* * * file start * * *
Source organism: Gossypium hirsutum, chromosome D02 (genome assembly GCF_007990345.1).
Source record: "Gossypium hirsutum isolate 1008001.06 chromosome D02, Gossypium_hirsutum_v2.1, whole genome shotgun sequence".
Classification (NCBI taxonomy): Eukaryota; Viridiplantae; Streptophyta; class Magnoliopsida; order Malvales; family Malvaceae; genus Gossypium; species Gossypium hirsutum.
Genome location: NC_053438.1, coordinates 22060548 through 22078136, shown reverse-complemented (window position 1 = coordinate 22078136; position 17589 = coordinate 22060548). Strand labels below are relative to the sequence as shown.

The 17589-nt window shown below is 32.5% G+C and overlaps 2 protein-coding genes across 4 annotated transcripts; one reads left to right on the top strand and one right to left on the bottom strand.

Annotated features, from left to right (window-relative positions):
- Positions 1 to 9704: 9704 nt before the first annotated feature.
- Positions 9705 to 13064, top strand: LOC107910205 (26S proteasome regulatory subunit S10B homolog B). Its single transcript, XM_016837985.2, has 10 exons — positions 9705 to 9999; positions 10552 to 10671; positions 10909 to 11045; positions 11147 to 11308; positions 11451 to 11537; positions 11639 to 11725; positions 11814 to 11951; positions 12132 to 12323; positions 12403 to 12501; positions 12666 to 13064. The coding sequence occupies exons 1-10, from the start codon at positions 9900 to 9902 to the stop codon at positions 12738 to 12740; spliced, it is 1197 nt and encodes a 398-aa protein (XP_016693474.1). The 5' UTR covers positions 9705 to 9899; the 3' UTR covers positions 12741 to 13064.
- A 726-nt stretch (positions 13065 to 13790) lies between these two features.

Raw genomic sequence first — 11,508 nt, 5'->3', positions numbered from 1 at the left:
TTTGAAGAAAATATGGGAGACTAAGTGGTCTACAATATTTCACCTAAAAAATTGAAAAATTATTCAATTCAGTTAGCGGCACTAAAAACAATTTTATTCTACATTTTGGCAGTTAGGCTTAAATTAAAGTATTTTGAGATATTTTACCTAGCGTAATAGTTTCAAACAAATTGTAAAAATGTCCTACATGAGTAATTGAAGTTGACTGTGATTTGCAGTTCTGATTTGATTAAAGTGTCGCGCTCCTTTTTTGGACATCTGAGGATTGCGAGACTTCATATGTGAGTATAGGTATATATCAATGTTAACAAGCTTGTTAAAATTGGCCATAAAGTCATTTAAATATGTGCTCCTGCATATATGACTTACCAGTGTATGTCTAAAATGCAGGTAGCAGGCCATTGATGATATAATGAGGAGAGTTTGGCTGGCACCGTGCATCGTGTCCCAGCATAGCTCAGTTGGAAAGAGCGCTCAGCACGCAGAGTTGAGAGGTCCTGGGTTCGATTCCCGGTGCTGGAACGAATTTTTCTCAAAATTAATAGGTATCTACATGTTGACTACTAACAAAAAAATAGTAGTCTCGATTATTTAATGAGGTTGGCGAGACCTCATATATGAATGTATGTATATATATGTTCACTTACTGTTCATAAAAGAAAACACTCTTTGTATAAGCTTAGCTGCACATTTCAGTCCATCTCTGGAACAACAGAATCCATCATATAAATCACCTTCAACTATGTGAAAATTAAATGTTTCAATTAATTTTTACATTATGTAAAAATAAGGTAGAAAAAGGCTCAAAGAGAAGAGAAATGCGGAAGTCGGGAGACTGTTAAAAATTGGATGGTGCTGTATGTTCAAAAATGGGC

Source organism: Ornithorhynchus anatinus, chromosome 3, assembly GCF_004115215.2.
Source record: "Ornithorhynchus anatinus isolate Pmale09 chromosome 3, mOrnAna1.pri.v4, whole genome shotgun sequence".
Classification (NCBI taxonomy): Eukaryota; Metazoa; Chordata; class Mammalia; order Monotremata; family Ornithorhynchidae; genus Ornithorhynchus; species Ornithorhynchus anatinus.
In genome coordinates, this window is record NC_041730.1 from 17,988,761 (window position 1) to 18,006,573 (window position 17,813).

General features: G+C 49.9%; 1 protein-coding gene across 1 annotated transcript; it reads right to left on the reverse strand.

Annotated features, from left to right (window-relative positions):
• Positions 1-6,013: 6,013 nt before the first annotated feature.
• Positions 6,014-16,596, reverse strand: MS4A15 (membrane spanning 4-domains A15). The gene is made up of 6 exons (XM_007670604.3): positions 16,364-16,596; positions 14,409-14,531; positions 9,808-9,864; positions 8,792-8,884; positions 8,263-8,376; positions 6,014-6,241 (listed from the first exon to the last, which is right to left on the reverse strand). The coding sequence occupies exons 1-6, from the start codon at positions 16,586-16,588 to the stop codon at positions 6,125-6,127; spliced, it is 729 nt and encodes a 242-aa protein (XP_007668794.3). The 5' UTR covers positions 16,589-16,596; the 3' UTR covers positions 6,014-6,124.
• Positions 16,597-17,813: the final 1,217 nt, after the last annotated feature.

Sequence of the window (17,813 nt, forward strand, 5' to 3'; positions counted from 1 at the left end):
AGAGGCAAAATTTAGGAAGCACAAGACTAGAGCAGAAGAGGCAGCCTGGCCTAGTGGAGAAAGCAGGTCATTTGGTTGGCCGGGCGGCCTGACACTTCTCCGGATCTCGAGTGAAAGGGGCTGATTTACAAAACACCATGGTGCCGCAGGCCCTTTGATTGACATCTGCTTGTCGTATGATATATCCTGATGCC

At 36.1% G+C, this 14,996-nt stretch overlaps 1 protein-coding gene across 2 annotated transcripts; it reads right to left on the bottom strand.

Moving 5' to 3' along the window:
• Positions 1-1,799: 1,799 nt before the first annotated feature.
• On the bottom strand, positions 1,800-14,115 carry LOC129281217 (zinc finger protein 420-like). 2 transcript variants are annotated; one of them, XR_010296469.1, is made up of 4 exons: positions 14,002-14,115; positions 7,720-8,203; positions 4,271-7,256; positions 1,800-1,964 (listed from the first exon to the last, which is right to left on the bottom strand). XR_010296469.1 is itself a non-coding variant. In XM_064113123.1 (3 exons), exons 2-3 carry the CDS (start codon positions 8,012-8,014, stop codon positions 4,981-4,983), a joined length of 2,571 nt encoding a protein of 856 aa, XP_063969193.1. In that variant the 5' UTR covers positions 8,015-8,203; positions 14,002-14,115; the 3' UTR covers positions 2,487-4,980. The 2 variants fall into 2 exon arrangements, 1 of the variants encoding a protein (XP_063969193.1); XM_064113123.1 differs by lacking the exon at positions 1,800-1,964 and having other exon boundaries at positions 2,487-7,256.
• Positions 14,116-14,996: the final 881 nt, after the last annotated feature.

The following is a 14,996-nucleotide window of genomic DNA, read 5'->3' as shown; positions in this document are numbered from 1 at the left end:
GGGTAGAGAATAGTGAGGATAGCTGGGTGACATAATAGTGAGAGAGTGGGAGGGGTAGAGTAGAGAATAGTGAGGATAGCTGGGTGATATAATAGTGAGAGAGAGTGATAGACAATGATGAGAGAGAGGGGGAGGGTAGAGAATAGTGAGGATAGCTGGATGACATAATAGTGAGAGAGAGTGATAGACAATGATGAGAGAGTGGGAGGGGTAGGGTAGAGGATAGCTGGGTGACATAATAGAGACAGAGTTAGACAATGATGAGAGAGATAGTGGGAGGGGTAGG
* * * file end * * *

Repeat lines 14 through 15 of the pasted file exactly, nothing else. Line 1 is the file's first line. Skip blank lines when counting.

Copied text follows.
Classification (NCBI taxonomy): Eukaryota; Metazoa; Chordata; class Mammalia; order Monotremata; family Ornithorhynchidae; genus Ornithorhynchus; species Ornithorhynchus anatinus.
In genome coordinates, this window is record NC_041730.1 from 17,988,761 (window position 1) to 18,006,573 (window position 17,813).